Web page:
I’m the blessed mother of Nina Isabella and Emilio Fidel, both brown, brilliant and beautiful bilingual children attending an urban public charter school in the heart of Kansas City, Missouri. When I started showing up at the parent committee meetings at their schools, I quickly realized I was one of the very few parents of color present despite our student population being extremely diverse. I promised to myself I would take action and hopefully–in the process–model what Latinx families hold so dearly as core values: that our children come first, that the future is bright when we fight for our rights and dreams, and that as parents we will do everything and anything to ensure that our heritage and cultures are respected, represented and understood. I have since joined forces with the Missouri Charter Public School Association to fight for equity in education and parent voice inclusion. I have helped push legislation through, been a language liaison between schools and low English proficiency families, and have advocated for ELL, immigrant and refugee students and families to make sure they are informed, invited and involved in the education of their children. I’m proud to be part of the National Parents Union and am excited to be on the most important and meaningful path I’ve ever walked; a path that is built on a solid foundation of love for our kids, parent voice and power, and education justice for all children.
I am Soangelis Rivera Perez, I am 28 years old. My elementary and middle school I studied at S.U. Dr. Jose Padin from the Cuchillas neighborhood of the town of Corozal, in this school I began my courtship with my current husband. The superior school attended in the private school of my city. When I turned 19 years old, I married my husband Carlos A. Rivera, with whom I have two sons, one 8 years old and the other 7 years old. I studied Accounting in Puerto Rico and a year ago I became a prek teacher in the state of Ohio. Now I assist and introduce parents to be active in the education of their children in the face of this need, create the organization Puerto Rico Parent’s Voices being the founder and spokesperson of said organization. Then I work for National Parent’s Union as a Puerto Rico Delegate.
Tafshier is an advocate and community organizer based in Newark, NJ. Chief Operating Officer at Parent Impact, an organization created by parents for parents dedicated to empowering, advocating, and connecting families to resources that support their family’s needs for greater outcomes in urban communities. Parent Impact envisions creating opportunities where parents are partners and leaders in their communities. A proud Newarker, Mother to three young adults and three wonderful grandchildren. She has spent more than 20 years volunteering and organizing in various schools and community organizations in Newark. She strongly believes that parents active in the school community and neighborhood organizations have a positive effect on student outcomes. She also knows that having school choice is important and continues to advocate for the civil rights of Black and brown children to receive an equitable and quality education. An avid reader, lover of documentaries and lives a pescatarian lifestyle.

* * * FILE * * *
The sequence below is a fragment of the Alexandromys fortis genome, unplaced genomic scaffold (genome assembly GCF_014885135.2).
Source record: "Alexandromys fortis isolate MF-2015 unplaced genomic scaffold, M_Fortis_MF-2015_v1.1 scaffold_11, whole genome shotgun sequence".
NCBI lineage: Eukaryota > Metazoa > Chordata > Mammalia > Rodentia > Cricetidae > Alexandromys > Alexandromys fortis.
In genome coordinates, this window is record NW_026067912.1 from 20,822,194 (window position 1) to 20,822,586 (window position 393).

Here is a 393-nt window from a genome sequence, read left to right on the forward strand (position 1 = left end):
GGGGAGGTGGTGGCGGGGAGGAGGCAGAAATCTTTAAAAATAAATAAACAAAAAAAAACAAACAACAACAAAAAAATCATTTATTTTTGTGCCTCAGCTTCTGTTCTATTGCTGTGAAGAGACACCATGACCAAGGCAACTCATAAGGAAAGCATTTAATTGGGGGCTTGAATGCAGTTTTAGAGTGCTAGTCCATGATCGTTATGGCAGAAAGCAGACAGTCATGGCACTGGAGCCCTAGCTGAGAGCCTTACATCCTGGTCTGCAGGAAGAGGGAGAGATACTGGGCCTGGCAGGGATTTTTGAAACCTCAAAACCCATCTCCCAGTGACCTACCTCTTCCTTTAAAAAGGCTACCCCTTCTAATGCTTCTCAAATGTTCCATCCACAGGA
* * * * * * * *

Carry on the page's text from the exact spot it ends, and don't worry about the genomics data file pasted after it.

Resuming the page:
Yahaira Lopez is the founder of Autism Sprinter, Inc: a parent led grassroots organization building parents as experts in special education. Yahaira knows the struggles of Autism firsthand—she has twin boys on the Autism Spectrum as well as ADHD. As any parent knows, young boys can be a handful. Young premature twins added even more complications. And having twin boys with different levels of unique challenges adds even more difficulties. As a parent, Yahaira put her career on hold where she turned one of her bedrooms into a home classroom. She began to watch YouTube videos of autism therapies to self-learn different form therapies to support her children needs to develop her own parent expertise.
Yahaira has a Master’s degree in Human Service Organizational Management from Springfield College. She also has a Bachelor’s in Social Work from Salem State University. Yahaira has over 15 years of experience working with children, youth and families in many different capacities. She has worked at Boston Public Schools, DCF, and Boston Center for Youth and Families. Yahaira is currently the Affirmative Action Officer for the Randolph Democratic Committee and a former Crisis Specialist for the mobile crisis team. She is also a Boston Public School alumni who immigrated from Puerto Rico at the age of 4.
Yahaira’s work is dedicated to improving the lives of families and their loved ones presented with unique abilities navigating systems that seems impossible to understand. She believes parents are more than just caretakers. Yahaira says “Parents are experts too”.